Back off, clear out, the lot of you,
Vile Melancholy, Spleen, and Woe;
Think you to dog me to and fro
As in the past you used to do?

Not anymore. “Begone. You’re through,”
Says Reason, your determined foe.
Back off, clear out, the lot of you,
Vile Melancholy, Spleen, and Woe.

If you resurface, may God throw
You and your whole damnable crew
Back where you came from down below,
And thereby give the fiend his due.
Back off, clear out, the lot of you.

At heart, however, Hecht is a classicist and is at his best with the Latin poets. Like Horace, he has the true satirist’s gift for combining anger with elegance, without ever losing his balance. And although he is now nearing his eightieth birthday, his contempt for hypocrisy and vanity is still going strong, especially when they intrude on subjects he most cares for, like literature:

It’s the same in the shady groves of academe:
Cold eye and primitive beak and callused foot
Conjunctive to destroy
all things of high repute,
Whole epics, Campion’s songs, Tolstoy,
Euclid and logic’s enthymeme,
As each man bares his scalpel, whets his saber,
As though enjoined to deconstruct his neighbor.
And that’s not the worst of it; there are the Bacchae,
The ladies’ auxiliary of the raptor clan
With their bright cutlery,
sororal to a man.
And feeling peckish, they foresee
An avian banquet in the sky,
Feasting off dead white European males,
Or local living ones, if all else fails.

When Hecht is writing in public mode, like this, he has the gift for jaunty, far-fetched rhymes and the sharp eye for pretension of a latter-day Byron. But he lacks Byron’s swagger and, even when making fun of fools, his take on the human condition is as mirthless as it ever was.

Poets in old age tend to look back, as though to take account of their lives, to bring vanished people and places back to life, and say goodbye. Hecht, however, is going down to the wire forgiving no one, with every detail clear-cut and no soft focus. This, for example, is how he remembers the overstuffed parlor of his parents’ apartment:

Green velvet drapes kept the room dark and airless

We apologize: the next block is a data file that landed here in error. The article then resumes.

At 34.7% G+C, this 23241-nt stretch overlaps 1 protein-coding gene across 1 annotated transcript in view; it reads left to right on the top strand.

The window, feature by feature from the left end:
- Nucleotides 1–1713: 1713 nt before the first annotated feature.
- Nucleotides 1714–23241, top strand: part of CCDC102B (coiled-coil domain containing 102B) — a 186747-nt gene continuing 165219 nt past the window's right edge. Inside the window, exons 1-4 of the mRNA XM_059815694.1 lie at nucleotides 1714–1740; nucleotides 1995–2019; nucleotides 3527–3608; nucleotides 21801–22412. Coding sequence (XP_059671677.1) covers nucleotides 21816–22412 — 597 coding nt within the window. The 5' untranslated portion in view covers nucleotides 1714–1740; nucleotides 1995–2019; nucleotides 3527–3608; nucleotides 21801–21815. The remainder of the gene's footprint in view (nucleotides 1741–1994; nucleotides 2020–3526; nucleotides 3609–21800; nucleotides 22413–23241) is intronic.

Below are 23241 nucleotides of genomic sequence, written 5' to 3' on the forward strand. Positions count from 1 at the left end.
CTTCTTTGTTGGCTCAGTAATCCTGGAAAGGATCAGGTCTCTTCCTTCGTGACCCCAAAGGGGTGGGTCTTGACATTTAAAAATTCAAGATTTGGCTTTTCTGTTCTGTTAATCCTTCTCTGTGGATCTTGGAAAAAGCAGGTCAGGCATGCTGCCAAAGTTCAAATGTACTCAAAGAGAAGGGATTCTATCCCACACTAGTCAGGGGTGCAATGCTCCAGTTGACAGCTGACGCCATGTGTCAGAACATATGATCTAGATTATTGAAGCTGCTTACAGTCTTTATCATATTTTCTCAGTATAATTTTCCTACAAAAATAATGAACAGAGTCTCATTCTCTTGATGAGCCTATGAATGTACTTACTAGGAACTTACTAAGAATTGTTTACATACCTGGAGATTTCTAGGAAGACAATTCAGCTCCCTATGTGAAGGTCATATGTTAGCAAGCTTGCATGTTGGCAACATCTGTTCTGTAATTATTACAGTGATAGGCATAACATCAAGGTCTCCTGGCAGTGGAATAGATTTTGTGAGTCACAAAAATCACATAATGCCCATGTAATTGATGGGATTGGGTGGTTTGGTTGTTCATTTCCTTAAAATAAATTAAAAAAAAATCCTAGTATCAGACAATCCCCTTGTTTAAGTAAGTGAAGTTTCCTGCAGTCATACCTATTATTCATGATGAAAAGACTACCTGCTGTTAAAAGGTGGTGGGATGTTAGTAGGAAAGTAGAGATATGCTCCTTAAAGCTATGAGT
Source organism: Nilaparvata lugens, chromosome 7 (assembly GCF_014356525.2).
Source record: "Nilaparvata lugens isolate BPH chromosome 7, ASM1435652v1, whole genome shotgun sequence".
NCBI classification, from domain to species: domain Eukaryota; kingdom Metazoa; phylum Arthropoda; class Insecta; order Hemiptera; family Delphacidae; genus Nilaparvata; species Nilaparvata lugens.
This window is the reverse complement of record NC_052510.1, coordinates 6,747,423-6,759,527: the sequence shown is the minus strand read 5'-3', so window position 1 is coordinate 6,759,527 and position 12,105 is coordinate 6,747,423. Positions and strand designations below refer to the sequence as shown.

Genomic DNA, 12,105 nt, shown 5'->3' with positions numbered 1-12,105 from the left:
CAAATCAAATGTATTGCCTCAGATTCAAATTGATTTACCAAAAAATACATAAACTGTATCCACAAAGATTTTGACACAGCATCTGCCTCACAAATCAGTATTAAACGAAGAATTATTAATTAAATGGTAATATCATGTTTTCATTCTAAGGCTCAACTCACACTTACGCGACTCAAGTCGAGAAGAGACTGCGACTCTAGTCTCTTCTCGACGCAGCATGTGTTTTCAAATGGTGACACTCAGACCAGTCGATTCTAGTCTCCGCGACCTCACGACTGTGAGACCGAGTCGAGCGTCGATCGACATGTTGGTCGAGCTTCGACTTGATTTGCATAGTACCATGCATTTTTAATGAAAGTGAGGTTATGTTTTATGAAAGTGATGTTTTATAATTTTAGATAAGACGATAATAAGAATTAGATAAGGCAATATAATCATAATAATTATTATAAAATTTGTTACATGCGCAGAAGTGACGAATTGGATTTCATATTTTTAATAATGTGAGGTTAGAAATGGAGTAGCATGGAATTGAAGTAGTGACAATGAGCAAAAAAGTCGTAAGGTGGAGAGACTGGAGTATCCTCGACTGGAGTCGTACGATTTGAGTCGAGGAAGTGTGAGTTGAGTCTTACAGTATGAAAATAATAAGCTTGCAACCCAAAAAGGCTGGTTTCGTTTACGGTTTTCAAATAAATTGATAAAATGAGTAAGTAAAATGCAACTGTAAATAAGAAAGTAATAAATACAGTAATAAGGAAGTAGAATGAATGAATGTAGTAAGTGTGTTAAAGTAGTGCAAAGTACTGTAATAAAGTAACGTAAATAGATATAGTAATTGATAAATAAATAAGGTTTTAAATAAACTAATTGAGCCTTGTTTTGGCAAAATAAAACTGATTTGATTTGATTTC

Until on sunny days toward midsummer
The brass andirons caught a shaft of light
For twenty minutes in late afternoon
In a radiance dimly akin to happiness—
The dusty gleam of temporary wealth.

No phony nostalgia for Hecht; “dimly akin to happiness” is as close as he gets to being reconciled to his bleak childhood.

There is just one poem that seems at first to be the exception because it expands with great delicacy on “the pleasures of those childhood days”:

The sound of rain. The gentle graphite veil
Of rain that makes of the world a steel engraving,
Full of soft fadings and faint distances.

The poem ends, “Who can resist the charms of retrospection?” Who, indeed? The answer is in the title, “Lot’s Wife.” Look back nostalgically, Hecht is saying, and you get turned into a pillar of salt.

He is still troubled by visions of cruelty. A number of these new poems are based on Old Testament stories, grimly reinterpreted as precursors for the Final Solution. And even the less cataclysmic tales are tainted by the desolation cruelty leaves in its wake: for instance, one of the elders who spies on Susanna as she bathes is a dirty old man with sadistic fantasies, stewing in “the plush, delirious Minsky’s of his mind.” The only biblical character who sounds not altogether desolate is Miriam, the prophetess and sister of Aaron, who is also the one who might be speaking for Hecht:

I had a nice voice once, and a large following.
I was, you might say, a star.

Her last words are,

The past is past; it’s no good to anyone.
Many were lovely once, at least as children.

She sounds resigned, mature, almost forgiving—that is, until you recall Miriam’s fate: because she bad-mouthed Moses, the good Lord, in his mercy, made her a leper. As in Beckett’s End Game, Hecht’s world is “Light black. From pole to pole.”

Beckett also said, “The prospect of death is always revivifying,” and sure enough, the atmosphere brightens wonderfully with the three poems that end this new collection. They are about making a decent exit, and the way they are written shows how it should be done—gracefully, tenderly, and con brio:

Like trailing silks, the light
Hangs in the olive trees
As the pale wine of day
Drains to its very lees:
Huge presences of gray
Rise up, and then it’s night.

Distantly lights go on.
Scattered like fallen sparks
Bedded in peat, they seem
Set in the plushest darks
Until a timid gleam
Of matins turns them wan,

Like the elderly and frail
Who’ve lasted through the night,
Cold brows and silent lips,
For whom the rising light
Entails their own eclipse,
Brightening as they fail.

When Emerson, in 1837, wrote admonishingly, “We have listened too long to the courtly muses of Europe,” he seemed, like a good democrat, to be objecting less to the influence of Europe than to its courtliness. One of Hecht’s many achievements is to write with the courtly grace of Lovelace or Carew in a wry and wholly contemporary American voice.

This Issue

May 9, 2002